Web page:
A map from Storm van's Gravensande drawn in August 1748 showed 110 plantations on the Essequibo and a list of at least 37 names / plantations with the specific amount of acreage of land along the river Demerara. [279] In 1750 Storm van's Gravensande complained about the lack of horses. A lot of sugar cane was unharvested and left to rot on the fields due to the shortage of horses needed for the mills. He also mentions nineteen mills in Essequibo and three in Demerara. [280]

According Netscher the trade in the colony was only limited to members of the Zeeland chamber. And this fact was the reason why Essequebo did not make any great progress. This limitation was the main why only a few ships made their way to the colonies and brought the goods back to the Dutch Republic. This bottleneck was the reason for many letters full of complaints from the planter class addressed to the council of the X of the DWIC. The Council saw the distinct difference of development, especially in comparison to the colony of Berbice, were the free trade to all Dutch merchants was allowed since 1732. The council decided to change this on a meeting on August 11, 1750. The planters should be allowed to sell their goods to other Dutch colonies and it should also be allowed for private traders throughout the WIC to trade the colony. Of course, the protest of the Zeeland chamber was inevitable, which saw its interests in Essequibo in danger and insisted on their right. The dispute remained unresolved for the time being. [281]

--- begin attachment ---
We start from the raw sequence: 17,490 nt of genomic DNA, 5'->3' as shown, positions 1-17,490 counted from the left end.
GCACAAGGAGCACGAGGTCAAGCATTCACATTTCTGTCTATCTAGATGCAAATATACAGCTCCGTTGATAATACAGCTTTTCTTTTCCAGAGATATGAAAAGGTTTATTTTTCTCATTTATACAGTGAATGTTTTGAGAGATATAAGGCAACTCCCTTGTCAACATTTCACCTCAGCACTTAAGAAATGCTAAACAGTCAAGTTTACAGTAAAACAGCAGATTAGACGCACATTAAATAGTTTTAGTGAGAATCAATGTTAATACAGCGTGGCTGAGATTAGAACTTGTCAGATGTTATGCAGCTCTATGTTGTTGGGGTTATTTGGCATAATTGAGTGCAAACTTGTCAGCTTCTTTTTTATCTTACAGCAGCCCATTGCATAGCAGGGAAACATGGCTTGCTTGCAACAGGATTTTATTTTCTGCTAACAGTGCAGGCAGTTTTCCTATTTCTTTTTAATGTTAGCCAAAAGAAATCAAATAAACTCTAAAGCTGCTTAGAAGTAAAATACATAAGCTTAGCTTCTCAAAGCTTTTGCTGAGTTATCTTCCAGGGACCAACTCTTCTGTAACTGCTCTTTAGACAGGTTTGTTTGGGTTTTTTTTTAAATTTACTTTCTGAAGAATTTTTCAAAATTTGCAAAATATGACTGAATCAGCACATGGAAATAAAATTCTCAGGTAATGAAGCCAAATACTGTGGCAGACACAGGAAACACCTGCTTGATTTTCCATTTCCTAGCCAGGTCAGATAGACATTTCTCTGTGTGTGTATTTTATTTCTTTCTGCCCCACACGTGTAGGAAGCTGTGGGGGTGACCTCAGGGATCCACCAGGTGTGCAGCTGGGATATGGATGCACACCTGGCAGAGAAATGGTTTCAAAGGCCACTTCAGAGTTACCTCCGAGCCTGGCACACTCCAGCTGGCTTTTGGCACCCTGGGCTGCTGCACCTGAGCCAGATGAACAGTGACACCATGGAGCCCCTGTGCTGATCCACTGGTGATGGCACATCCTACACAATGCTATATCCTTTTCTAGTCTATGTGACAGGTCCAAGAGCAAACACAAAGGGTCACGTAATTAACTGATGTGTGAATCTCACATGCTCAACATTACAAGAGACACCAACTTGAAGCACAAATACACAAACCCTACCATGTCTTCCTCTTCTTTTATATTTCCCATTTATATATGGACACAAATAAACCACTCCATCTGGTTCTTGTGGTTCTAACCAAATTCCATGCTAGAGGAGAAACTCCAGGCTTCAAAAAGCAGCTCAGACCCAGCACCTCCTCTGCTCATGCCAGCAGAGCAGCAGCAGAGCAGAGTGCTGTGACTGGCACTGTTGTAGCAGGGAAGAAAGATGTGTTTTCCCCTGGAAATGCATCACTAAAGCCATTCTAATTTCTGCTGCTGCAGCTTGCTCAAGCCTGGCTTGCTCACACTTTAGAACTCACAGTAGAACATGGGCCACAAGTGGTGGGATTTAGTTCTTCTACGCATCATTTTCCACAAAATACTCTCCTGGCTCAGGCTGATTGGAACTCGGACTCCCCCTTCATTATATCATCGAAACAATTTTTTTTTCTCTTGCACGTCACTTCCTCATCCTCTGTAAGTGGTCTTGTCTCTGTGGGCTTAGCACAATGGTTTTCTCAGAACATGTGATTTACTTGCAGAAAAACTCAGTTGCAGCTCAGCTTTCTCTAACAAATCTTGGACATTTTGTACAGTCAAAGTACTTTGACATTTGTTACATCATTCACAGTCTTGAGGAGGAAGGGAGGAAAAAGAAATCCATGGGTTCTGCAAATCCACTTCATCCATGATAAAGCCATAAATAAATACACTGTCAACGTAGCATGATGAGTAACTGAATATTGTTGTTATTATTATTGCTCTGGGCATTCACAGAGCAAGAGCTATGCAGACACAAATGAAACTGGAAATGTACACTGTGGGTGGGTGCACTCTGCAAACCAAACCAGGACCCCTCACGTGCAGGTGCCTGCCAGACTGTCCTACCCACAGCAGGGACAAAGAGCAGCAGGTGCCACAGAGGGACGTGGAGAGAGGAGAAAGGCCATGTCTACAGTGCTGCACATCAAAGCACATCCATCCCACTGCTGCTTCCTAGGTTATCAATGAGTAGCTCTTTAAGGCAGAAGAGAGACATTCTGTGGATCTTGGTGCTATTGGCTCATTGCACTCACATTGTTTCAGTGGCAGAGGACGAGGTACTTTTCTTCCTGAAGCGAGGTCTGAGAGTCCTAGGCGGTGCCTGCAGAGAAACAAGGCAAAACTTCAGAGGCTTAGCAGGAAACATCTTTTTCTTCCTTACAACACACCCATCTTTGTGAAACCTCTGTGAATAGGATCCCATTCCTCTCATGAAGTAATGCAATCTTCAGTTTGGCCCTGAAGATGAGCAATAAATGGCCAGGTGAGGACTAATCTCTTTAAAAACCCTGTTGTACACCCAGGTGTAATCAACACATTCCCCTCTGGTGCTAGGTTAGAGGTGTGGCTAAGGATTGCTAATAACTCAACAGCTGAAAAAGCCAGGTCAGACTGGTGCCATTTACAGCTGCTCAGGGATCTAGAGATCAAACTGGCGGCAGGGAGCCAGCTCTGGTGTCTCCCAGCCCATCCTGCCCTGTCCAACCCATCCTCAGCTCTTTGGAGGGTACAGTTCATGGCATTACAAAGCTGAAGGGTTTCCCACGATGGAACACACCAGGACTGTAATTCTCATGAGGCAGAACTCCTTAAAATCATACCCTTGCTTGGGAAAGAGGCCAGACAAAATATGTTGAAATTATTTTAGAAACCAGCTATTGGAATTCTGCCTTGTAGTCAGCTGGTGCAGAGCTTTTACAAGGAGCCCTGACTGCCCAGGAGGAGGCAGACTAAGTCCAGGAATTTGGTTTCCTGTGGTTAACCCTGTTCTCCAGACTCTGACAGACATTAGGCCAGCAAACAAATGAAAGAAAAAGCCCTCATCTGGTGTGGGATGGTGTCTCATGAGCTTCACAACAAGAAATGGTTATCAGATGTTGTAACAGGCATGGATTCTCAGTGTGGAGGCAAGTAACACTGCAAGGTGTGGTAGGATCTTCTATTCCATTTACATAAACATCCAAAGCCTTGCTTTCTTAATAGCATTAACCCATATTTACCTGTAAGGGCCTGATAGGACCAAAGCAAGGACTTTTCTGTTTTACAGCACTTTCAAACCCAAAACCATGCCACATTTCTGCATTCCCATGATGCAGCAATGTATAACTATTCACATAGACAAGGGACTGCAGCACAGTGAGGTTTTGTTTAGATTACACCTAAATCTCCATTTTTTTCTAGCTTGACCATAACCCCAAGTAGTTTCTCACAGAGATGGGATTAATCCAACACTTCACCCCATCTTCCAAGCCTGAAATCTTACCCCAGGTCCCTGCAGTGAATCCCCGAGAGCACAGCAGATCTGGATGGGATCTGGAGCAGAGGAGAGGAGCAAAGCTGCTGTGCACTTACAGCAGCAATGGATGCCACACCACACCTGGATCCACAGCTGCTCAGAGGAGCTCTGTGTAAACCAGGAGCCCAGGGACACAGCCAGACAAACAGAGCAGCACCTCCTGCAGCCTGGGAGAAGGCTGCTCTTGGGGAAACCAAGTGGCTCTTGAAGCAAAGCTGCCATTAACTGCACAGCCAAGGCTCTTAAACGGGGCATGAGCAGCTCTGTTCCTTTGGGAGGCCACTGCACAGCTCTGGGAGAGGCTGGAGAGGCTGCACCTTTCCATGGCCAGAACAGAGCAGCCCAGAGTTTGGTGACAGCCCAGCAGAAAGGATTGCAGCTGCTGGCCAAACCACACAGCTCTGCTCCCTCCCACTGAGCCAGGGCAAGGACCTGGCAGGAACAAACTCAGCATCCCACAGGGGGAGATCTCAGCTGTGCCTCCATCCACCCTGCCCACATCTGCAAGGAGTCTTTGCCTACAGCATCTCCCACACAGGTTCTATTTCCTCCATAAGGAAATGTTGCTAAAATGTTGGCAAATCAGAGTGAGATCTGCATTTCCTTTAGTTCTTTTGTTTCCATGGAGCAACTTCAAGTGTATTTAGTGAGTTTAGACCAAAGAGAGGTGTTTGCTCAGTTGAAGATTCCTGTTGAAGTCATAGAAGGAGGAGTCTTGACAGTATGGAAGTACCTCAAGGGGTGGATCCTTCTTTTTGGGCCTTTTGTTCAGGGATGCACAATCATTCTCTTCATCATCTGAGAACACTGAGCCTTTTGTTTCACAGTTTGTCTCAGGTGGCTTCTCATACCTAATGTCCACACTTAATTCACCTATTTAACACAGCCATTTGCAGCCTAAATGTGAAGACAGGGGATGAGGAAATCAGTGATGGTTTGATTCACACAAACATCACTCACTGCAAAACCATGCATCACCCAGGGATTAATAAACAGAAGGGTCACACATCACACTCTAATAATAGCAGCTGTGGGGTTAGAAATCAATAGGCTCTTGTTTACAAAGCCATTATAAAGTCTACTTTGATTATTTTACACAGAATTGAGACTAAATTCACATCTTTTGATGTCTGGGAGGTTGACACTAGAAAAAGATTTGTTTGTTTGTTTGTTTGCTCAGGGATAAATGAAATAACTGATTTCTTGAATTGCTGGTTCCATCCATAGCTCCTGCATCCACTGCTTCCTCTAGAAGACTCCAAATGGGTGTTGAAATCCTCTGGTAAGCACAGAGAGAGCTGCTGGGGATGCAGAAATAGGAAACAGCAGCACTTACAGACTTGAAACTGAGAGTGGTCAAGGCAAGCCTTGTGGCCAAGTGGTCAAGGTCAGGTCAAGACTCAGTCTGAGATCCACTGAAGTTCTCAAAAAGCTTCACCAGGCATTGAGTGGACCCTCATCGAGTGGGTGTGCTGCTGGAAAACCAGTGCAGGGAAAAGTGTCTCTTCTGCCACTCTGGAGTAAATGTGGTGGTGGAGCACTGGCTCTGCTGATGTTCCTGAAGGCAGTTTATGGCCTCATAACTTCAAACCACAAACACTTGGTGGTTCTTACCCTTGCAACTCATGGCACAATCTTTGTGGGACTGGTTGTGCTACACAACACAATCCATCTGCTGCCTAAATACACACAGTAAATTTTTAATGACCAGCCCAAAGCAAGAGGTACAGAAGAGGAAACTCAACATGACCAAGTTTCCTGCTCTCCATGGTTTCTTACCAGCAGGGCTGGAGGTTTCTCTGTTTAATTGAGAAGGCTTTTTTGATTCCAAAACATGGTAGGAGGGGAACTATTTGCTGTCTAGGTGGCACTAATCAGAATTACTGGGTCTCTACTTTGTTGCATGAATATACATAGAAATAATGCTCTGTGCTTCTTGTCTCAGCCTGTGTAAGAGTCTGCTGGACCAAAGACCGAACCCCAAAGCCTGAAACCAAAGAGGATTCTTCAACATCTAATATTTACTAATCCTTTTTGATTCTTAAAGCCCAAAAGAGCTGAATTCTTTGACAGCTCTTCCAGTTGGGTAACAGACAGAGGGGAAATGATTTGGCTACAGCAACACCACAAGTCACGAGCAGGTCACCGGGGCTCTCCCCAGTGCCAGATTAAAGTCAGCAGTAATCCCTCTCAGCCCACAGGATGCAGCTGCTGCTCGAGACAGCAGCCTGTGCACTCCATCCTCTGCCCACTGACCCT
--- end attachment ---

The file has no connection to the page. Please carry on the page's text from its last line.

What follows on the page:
Map from 1759 with notes
Source: dpc.uba.uva.nl
In 1750, Storm van's Gravensande reported to the directors the erection of five additional mills and some problem with English traders, who smuggled goods or intentionally made false statements of their cargo in order to pay lesser tax. [282] It is almost hard to believe, but the internal political dispute between the Council and the Zeeland Chamber lasted until the year 1770. Finally, the Stadthalter of the Dutch Republic decided in a arbitral verdict that the Zeeland chamber does not have the sole monopoly of the colony of Essequibo. But the chamber were granted some trade privileges. It was only permitted for merchants of the other chambers to trade with the colony until the 16th ship with goods from the Zeeland chamber reached the colony of Essequibo. This was annual. Only then the trade with the colony was allowed for the other chambers of the DWIC. [283]